Last month, the Journal of Pharmaceutical Sciences honored two UT researchers for their work to enhance the effectiveness of drugs in the body.
The researchers, Robert Williams III, head of the UT Division of Pharmaceutics, and former graduate research assistant Siyuan Huang authored a study determining the solubility of drugs.
Williams and Huang created a model that will better predict the solubility of drugs, or the ability of compounds to dissolve in the bloodstream.
According to the American Pharmaceutical Review, anywhere from 40 to 70 percent of new drugs entering development are poorly soluble. Williams and Huang’s paper outlines research that makes it easier for developers to increase solubility and decrease drug waste, which Huang said will increase the effectiveness of a drug by allowing the body to better absorb it.
When designing drugs, pharmaceutical companies use polymers, or molecules made of repeating units, to add physical structure to a drug, Huang said. He added that when these companies develop drugs, they use a default type and quantity of polymer. In the recent paper, Williams and Huang developed a method to cut down on trial and error by using a model to determine the correct ratios of polymers to drugs.
“No company or publication has established a model to predict solubility,” Huang said. “(Our) model can be further used in the industry for drug solubility prediction. The benefit is less drug wasted, saving money and (creating fewer) side effects.”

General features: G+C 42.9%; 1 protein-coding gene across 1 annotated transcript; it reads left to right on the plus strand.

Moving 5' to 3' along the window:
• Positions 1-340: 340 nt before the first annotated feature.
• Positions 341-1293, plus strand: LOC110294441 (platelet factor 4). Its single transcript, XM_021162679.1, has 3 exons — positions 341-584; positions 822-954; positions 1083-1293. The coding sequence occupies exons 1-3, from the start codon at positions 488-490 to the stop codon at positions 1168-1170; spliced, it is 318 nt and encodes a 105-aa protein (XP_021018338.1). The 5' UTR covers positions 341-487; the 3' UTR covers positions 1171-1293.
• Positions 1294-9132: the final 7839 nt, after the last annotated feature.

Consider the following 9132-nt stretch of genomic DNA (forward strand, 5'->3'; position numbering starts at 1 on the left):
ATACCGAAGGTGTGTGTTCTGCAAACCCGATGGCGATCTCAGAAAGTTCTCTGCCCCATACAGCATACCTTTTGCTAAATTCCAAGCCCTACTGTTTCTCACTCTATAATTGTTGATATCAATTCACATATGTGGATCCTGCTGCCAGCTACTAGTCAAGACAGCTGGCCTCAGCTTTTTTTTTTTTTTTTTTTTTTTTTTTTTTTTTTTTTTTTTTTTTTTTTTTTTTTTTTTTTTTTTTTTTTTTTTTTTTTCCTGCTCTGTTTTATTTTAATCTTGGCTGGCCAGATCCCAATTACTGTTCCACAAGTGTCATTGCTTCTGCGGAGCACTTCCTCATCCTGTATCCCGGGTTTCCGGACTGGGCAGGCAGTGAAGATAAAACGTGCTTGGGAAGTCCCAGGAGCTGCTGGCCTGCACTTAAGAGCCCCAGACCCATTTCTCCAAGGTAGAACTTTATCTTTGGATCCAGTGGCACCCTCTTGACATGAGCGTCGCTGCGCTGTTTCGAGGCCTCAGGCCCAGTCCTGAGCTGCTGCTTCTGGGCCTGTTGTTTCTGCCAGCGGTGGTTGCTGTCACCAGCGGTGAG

Amorphous solid dispersions, or ASDs, are used to calculate the chemical potential of drugs. ASDs are made up of the polymer and drug mixed together, preventing pills from solidifying after being ingested and allowing the drug to better disperse in the body. The model uses ASD calculations to estimate the composition of molecules which would create more soluble drugs.
“We took ASDs that have been studied for a long time but with not a lot of benefit because they are not very stable,” Huang said. “That’s why we add a polymer. We took those two parts into consideration and created a new model.”
Williams said he became interested in drug solubility after he saw that many drugs were not making it in the market due to lengthy trials testing absorption and solubility.
“Most of those drugs are not moving forward because of issues with solubility,” Williams said. “I got interested in that because that is a big problem. The study provides a road map to test these drugs to hopefully speed up and facilitate the process to make drugs that are the most water soluble.”
Williams and Huang started working together in 2012. The duo’s paper, published last December, was honored by the Journal of Pharmaceutical Sciences with the award of “Most Original and Most Significant Scientific Findings.”
“I spent many months not doing anything else but dealing with this very exciting data,” Huang said. “But when we published the paper, my feelings were complicated because trying to publish a paper on a new idea is hard, especially for a non-native English speaker … when I found out about the honor I was so excited. It felt really good to be recognized.”
Huang graduated from UT in January and is now a research scientist at Eli Lilly and Company. Williams said the recognition also builds on the reputation of UT’s pharmacy program.
“The Journal of Pharmaceutical Sciences is one of the most prestigious in our field so when I heard we’d received the honor I was very happy,” Williams said. “Not just for us but for the college, it was really, really good.”